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Picking the bones out this!

31 March 2023

Poultry processing company, Smithfield Murray has installed two X-ray solutions to help detect and remove bone and cartilage from its products.

Smithfield Murray handles around 250 tonnes of meat each week, destined for a range of retail outlets and food service companies. The dedicated X-ray inspection systems for poultry were supplied by Ishida and installed in 2021 at the company’s BRC Grade AA purpose-built plant in Manchester.  

The two X-ray machines feature dual energy technology which incorporates two-line sensors – one which takes images at high energy and one at low energy. These are then compared, to provide a better overall image of the product offering a clearer contrast between the product and any low-density foreign bodies, such as bone fragments. Should any foreign body be identified, the product containing it will be rejected and returned for re-trimming.

Dual energy X-ray inspection is said to be well-suited to the needs of the poultry industry, where the density of the product and the potential contamination can be very similar in density. Removal of low-density foreign bodies, such as bone and cartilage, is essential as the majority of poultry products need to be supplied boneless for use in recipes such as ready meals, deli products, pies and pastries. 

“Consumer expectation is that meat is boneless, but due to the relatively young age of many chickens at slaughter, their bone development isn’t at full density. This can leave cartilage or soft bone fragments in the meat, which we need to remove before supplying product to our customers,” explained Pawel Charazmusiewicz, Operational Production Manager at Smithfield Murray.

Minimising risk
To minimise the risk of foreign bodies, some retailers require a ‘200% check’. Previously, Smithfield Murray’s foreign body inspection process was manual, with an initial check during trimming and a more thorough search further down the line. This was not only time-consuming but exposed the meat to several stages of manual handling.

“While the overriding decision on which X-ray solution to employ was based on machine capabilities and performance, space was a big issue,” said David Hrubos, Operational Technical Manager at Smithfield Murray.

One of the company’s industry peers, which was already using the Ishida IX-G2 suggested a site visit and from this it became clear that the solution offered the right combination of quality and design to suit Smithfield Murray’s set-up.

The IX-G2 offers a cost effective, compact solution for poultry producers who need high accuracy in detecting low-density bone, bone fragments and cartilage. To match the high speeds of poultry processing, the IX-G2 models used at Smithfield Murray are the dual lane variant, which can give throughputs in excess of 100 fillets per lane.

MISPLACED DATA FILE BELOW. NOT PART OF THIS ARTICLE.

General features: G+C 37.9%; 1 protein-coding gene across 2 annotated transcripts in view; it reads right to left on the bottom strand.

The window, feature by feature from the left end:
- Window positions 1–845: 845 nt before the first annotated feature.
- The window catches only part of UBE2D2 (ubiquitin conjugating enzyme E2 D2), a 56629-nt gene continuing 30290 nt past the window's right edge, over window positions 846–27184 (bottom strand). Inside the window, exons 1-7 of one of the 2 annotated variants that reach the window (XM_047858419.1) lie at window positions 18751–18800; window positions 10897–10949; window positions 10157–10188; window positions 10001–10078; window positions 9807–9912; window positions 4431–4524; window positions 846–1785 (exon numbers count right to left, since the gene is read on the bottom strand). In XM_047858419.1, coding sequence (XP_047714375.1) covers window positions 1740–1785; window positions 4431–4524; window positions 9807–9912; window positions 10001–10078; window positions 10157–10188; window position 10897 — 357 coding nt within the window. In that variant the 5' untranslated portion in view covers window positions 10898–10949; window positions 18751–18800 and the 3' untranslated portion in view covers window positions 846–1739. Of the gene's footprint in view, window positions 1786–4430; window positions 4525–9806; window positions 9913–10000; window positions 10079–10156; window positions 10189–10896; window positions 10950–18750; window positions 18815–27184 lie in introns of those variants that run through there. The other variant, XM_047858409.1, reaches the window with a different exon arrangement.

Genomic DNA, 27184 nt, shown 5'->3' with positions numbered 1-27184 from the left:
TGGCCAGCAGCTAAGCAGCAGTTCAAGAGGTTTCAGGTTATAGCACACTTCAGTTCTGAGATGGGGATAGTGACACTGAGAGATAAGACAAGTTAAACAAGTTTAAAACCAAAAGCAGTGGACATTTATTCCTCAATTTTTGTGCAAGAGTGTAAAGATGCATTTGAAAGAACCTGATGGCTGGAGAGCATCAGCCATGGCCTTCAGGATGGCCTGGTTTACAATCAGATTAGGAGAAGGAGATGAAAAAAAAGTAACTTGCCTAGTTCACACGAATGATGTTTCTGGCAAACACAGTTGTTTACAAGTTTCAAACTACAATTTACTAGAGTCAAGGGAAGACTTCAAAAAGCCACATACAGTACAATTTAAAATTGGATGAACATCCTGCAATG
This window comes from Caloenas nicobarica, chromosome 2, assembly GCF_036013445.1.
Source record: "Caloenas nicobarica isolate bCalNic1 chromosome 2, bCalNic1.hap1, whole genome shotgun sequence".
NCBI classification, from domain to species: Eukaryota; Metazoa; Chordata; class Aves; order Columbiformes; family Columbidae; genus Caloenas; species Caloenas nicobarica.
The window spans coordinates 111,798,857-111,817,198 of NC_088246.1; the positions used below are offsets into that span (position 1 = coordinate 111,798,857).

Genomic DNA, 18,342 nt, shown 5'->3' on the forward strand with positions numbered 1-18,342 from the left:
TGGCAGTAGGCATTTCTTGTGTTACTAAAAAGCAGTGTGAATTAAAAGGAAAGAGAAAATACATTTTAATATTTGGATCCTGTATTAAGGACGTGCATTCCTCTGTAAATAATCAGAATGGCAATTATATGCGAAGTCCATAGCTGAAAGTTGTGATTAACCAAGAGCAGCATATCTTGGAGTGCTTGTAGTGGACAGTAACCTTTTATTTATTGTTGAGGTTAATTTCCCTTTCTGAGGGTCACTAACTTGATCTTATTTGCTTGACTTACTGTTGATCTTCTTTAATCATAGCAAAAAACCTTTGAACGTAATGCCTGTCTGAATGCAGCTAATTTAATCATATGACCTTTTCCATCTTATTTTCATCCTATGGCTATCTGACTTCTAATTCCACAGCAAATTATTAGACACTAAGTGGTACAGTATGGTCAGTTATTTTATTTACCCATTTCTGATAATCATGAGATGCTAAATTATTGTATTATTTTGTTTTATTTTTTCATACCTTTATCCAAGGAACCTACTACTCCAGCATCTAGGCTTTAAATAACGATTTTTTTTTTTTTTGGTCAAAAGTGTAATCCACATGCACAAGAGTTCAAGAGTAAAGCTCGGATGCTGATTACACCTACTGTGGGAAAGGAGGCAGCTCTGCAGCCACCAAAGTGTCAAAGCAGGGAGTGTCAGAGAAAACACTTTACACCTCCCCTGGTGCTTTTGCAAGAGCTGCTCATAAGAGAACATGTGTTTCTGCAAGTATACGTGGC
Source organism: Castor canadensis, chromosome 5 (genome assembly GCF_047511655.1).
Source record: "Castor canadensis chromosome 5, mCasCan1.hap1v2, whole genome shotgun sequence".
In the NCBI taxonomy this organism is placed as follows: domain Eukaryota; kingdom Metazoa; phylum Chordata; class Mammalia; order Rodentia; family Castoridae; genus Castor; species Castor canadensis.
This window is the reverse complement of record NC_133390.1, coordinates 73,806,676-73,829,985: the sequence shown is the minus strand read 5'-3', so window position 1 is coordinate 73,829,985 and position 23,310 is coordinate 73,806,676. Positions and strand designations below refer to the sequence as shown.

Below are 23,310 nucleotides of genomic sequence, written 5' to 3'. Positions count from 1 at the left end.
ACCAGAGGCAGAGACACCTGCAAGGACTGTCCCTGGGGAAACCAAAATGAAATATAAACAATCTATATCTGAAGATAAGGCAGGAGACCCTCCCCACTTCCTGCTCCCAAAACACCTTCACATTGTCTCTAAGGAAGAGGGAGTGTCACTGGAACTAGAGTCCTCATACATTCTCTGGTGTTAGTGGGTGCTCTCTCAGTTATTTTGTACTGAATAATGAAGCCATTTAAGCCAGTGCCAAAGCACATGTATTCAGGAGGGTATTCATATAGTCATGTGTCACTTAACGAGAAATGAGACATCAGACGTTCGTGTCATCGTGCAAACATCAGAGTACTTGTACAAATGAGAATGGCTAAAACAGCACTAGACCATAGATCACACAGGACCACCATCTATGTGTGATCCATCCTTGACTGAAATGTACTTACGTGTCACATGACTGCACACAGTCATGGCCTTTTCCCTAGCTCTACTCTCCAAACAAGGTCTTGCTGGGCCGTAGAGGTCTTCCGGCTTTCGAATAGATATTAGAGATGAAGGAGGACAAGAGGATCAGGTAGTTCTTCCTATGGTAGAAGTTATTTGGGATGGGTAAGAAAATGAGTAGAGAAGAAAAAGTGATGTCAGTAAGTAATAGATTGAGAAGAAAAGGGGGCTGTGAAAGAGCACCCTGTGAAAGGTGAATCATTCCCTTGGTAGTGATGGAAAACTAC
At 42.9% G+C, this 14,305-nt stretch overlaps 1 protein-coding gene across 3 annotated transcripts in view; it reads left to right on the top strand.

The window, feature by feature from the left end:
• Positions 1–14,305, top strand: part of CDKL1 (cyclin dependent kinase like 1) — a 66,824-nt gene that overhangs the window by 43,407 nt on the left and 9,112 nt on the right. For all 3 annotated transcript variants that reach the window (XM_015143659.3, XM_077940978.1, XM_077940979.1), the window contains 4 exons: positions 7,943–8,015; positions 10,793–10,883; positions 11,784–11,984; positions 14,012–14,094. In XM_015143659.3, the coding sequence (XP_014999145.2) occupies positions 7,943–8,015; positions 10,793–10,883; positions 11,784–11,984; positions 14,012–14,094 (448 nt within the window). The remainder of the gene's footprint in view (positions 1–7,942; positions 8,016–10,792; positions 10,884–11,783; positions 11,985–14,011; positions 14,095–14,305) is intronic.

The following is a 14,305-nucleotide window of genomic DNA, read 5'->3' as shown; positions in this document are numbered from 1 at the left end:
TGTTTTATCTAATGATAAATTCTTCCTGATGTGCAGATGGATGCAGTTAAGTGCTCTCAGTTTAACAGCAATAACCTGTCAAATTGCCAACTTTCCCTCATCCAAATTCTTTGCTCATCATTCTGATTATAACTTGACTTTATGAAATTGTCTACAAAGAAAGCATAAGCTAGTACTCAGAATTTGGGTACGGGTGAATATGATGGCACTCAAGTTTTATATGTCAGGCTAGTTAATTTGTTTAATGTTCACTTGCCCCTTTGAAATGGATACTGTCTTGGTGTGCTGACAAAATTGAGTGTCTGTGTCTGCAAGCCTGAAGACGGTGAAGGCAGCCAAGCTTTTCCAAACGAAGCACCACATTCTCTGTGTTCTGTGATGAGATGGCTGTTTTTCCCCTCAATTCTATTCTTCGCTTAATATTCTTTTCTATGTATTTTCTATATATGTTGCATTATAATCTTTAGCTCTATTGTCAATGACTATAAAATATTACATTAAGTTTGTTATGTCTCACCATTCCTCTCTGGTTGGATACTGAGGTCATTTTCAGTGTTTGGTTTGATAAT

The first Ishida X-ray poultry solution was installed early in 2021 in the primary preparation area, where chicken is trimmed in readiness for use in children’s meals.  This environment was ideal for training and calibration, with Ishida supporting Smithfield Murray to achieve the right balance for each application.

Once calibration was complete, the second IX-G2 formed part of a new ‘Opti’ line, which was configured with the anticipation of an X-ray machine being included.  Therefore, installation had to be plug-and-play, a swift and efficient process that took place in June 2021. 

Prior to installation, Ishida explained best practice for positioning chicken products as they enter the X-ray machine. Smithfield Murray’s engineering team created a practical solution by adding prominent markers onto the conveyor so that employees know exactly where to place the poultry.

Since installation, both inspection systems have been working on a daily basis. 

“It’s about quality of product and a key part is improving food safety,” said Charazmusiewicz. “By adding the IX-G2s to our operation, we can deliver 300% inspection – trim, machine check and visual recheck.” 

“X-ray inspection means less manual handling, quicker feed and improved productivity.  The team has quickly adapted to using the machines and we have added X-ray technology to our standard induction routine,” concluded Hrubos.

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